On the suggestion of Chris Brogan, I am listening to the Four Hour Work Week.  It’s an interesting book, and I’m about a third of the way in so far.

What struck me about the book is that at first blush, it’s another pitchy, quick fix to all your ills sort of thing, that starts with the concept, “I had too much money and I was crazy so I decided to get out of the rat race.  You can do it too.”  Step one seemed to be “First, get an incredibly successful business and have everyone else work their asses off while you go play.”  But while that may be part of Tim Ferriss’ success plan, there’s a deeper concept here that has governed my life for the past year:  Let go of your fear- it’s what holds you back from success and happiness.

I hope we can all agree to the basic concept of “Argue your limitations, and sure enough, they’re yours.”  If you think you can’t do something, you can’t.  You’ve predetermined the outcome with your mental picture and framework.  And this is why psychologists yammer on incessantly about self-esteem- If you aren’t in your own corner, urging yourself on to do bigger and better things, why should anyone else?

I decided about Christmas of last year that I would let go of my fears of “what would happen if” and just try new things.  Ask questions.  Be brave.  Make cold calls. Connect.  Surprisingly enough, the answer has been yes far more frequently than no, and I just put on my first conference with the help of a great team, and exceeded our goals on just about every metric.  I wouldn’t have thought this was possible a year ago, but letting go of the fear factor has made all the difference.

One aspect of letting go of fear means asking yourself what the worst outcome could be, and if that is an acceptable or dealable situation, then there is no downside.  Go for it!  There are some things that are never acceptable risks for me, mainly those that involve family and fiscal solvency.  The rest of it is up for grabs. And once you gain some comfort with the risk, there’s really no turning back to safe.

I look at every challenge as a learning opportunity.  There are things I need to learn from this situation, and things I can add.  Like Seth Godin talks about in The Dip, you have to be willing to do whatever it takes to be remarkable and not second rate.  You have to care.  And you have to know when to give up  and when quitting one thing and moving on is the wisest course available.   (As an aside, Seth’s advice and formula about Be Yourself and Be Transparent are really adjuncts to this whole letting go of fear stuff as well.)

If I had to add my ten cents to the pot, I would say this:

The first step is all about knowing yourself and what you do best.  You have to stop worrying about the other guy and the competition; you need to be centered with you.  (Mitch Joel refers to this as a Personal Brand, and he’s right.)  Keys to figuring this out can be found by going through Julia Cameron’s The Artist’s Way , or through Marcus Buckingham’s Now Discover Your Strengths, Tom Rath’s Strengthfinder 2.0 or other such programs, although I highly recommend these.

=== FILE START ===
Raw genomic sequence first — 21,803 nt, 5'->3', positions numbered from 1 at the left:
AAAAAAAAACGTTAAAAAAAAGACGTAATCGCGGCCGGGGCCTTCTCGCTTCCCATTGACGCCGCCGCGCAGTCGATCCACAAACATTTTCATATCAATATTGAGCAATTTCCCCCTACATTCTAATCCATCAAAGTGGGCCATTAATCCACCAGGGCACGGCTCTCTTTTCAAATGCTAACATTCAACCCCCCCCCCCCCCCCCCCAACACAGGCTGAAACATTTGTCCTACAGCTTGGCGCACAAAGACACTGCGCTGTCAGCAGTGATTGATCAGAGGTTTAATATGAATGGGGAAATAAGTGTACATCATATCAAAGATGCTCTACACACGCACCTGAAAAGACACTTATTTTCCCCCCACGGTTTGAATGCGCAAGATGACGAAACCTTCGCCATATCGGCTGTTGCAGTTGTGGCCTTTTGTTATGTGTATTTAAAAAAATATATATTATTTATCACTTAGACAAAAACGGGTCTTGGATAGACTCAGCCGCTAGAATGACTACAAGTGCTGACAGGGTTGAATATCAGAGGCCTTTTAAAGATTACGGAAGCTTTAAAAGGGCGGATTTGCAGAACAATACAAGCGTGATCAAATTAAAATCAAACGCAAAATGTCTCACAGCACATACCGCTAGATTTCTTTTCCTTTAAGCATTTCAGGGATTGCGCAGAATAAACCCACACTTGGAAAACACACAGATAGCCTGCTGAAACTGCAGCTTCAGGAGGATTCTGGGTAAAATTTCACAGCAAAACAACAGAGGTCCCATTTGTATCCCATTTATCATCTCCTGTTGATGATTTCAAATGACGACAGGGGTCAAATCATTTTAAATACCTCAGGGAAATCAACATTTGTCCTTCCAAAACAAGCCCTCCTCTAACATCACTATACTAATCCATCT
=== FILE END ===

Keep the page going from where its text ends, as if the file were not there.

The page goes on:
In fact, I have an extra copy of Julia Cameron’s book, and if anyone is interested- I will not only send you the copy, I will go through it with you week by week if you want.  Email me at ldpodcast (at) gmail (dot) com.

Once you find a sense of what you are best at, and what has been holding you back, you can make some easy, and I mean easy, changes that make all the difference in letting go of that fear.  You will recognize those that are trying to hold you back, hot to set limits, and even how to recognize strengths in others.   We’re not all good at everything, but if I know what I am good at and conversely, less good at, I can find others to help me make up for that vacancy in my talent pool.  It also becomes easy tsort out what kind of things you should avoid, or what will be more fo a challenge.

This is a psychological journey- just like the Good Witch told Dorothy- you have the power with you the whole time.  You just have to know what it is and how to unleash it most effectively.   You have to be responsible and judicious as well, remembering that treating people well takes just as much time as treating people poorly.  I would much rather people thought of me as a kind and compassionate person than a combative one, and I do whatever I can to be that person I want to be every day.

Once you know what you want your own self- your personal brand to be, to look like, to be known for, the rest becomes much more natural and less pre-planned.  Transparency isn’t an issue, because you are always you- you don’t have to try to figure out which you someone else wants you to be.  There’s a unity.

You can’t let go of fear until you can stop wondering if you’ll be discovered to be something you’re not.  This means believing in yourself.  And like CC heard me remark this weekend, a moment about being a zen acorn, it means letting go of “perfection” in favor of “it’ll work out and I have to trust others.”  Micro managing never helps, and it takes power away from others that they need to succeed.

To bring this to a close, it all comes down to a lot of self-knowledge and a lot of trust in others.  Then, unleashing yourself from the anchor of fear becomes easier.  The next step is getting used to functioning without a net.  I’m still working on being 100% comfortable with this one, and I do worry from time to time, but flying is still so much better than sinking.  And I can honestly say I am infinitely more happy every day than I have ever been, all do to the loss of fear.